I’ve done my fair share of wine tasting, but I’m a far cry from a sommelier. Lucky for me, I was about to learn a lot, including fun new terms like sur lie, cordon pruning, and cork hopping. I would also learn that Sonoma is the land of owl boxes, enigmatic dog ambassadors, and fun-loving people who work hard while making it look easy.

Day 1: Russian River Valley….

There are some amazing events on tap all over the world, all the time. Here’s a taste of what you can see and do in April.

James Conaway’s long love affair with wine began with a column at the Washington Post and inspired him to pen two non-fiction books on the subject — but he eventually came to realize that fiction has advantages over journalism when dealing with “a subculture as broad as the Earth and as deep as history itself.”

The Forgotten Zoo

Towards the end of my Curious Traveler road trip last summer, I promised myself I’d spend more time exploring my own backyard. So when I learned that my friend had been hired as a bird keeper at the L.A. Zoo, I jumped at the chance to hit her up for a behind-the-scenes tour.

There are some amazing events on tap all over the world, all the time. Here’s a taste of what you can see and do in March…

Less than three percent. That’s the portion of the world’s oceans now set aside for conservation — a small safety net that ecologists are working to increase. Joining a wave of new marine reserves, Australia recently designated 382,000 square miles in the Coral Sea to preserve an area of fish-haloed seamounts, turtle nesting areas, and…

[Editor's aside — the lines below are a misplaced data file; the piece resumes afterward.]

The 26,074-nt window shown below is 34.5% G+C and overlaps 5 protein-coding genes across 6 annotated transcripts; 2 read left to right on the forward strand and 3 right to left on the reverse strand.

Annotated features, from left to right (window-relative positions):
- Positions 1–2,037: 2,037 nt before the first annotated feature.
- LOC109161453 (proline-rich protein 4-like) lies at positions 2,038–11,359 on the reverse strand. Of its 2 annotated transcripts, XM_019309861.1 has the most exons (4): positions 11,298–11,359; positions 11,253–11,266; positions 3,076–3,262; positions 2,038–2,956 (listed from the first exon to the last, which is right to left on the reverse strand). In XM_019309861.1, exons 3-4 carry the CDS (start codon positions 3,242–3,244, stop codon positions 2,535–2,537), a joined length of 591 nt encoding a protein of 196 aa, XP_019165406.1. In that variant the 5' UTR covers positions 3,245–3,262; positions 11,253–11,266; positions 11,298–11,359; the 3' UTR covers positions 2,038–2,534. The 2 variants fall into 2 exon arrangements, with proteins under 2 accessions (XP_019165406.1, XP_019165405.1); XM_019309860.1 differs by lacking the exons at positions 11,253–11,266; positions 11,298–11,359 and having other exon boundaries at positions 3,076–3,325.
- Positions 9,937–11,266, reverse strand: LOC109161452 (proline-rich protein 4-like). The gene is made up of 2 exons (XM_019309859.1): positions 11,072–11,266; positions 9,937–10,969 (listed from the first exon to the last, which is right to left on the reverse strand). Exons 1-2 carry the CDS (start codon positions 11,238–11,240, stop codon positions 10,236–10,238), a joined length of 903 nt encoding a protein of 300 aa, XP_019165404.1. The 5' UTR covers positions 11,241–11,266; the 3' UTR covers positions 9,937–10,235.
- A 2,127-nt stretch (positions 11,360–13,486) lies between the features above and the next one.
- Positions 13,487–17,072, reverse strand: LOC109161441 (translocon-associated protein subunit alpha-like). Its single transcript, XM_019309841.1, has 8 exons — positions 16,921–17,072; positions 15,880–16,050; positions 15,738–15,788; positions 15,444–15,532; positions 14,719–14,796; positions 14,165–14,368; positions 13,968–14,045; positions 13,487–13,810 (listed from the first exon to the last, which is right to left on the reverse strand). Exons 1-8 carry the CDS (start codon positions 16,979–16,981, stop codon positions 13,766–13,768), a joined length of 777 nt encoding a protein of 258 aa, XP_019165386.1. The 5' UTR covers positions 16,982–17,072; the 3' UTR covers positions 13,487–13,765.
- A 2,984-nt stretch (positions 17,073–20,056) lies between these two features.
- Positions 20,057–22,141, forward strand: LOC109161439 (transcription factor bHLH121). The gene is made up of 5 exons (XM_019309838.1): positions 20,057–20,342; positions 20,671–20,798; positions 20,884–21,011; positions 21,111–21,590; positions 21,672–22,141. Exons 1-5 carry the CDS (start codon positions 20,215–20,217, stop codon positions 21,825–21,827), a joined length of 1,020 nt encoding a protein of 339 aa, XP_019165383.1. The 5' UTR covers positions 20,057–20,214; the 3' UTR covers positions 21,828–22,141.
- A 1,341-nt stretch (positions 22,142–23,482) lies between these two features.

Urban Insider Annie Fitzsimmons lets the cat out of the bag about what makes San Francisco magical at this time of year.

Tinseltown with the Kids

Here they are: ten kid-friendly things you can do in Hollywood.

Travels on the Run: San Francisco Bay

For National Geographic Books Senior Editor Barbara A. Noe, going on a run is the best way to get oriented in a new city, and a great way to take in the sights. So lace up your sneaks and read on to get Barbara’s tips on where to run in some of the world’s greatest places — and what to see along the way.

The Radar: The top travel news, stories, trends, and ideas from across the web. Got Radar? Follow us on Twitter @NatGeoTraveler and tag your favorite travel stories from the Web #ngtradar. Check back on the blog for our roundups. Photograph by David Mulder, Flickr.

Wine schmine. The new Sonoma Marin Cheese Trail winds about a hundred miles through the redwood canyons, pastures, and oak-covered hills of Marin and Sonoma counties, linking more than two dozen artisans who make distinctive cheeses using local milk from grass-fed cows, sheep, and goats.

As you know, Shannon Switzer, otherwise known as the Curious Traveler, just returned from an epic road trip around the American West. Though she’s happy to be back in her hometown of San Diego, she aims to keep her curiosity goggles on now that she’s back in familiar territory. Now, without further ado, these are a few of her favorite things.

I was being that person — a creeper. I usually avoid being that person, especially when it comes to celebrities. Yet here I was walking around with my purple camera snapping furtive pictures of people’s homes. But the houses I was hunting didn’t belong to Britney Spears or Brad Pitt, and I wasn’t high in the Hollywood Hills. I was in the California desert searching for low-profile bungalows once owned by some of Old Hollywood’s biggest icons.

Fort Bragg: A Glass Act

Most coastal towns try to keep glass OFF their beaches. But not Fort Bragg. They’re fighting to keep theirs full of the stuff.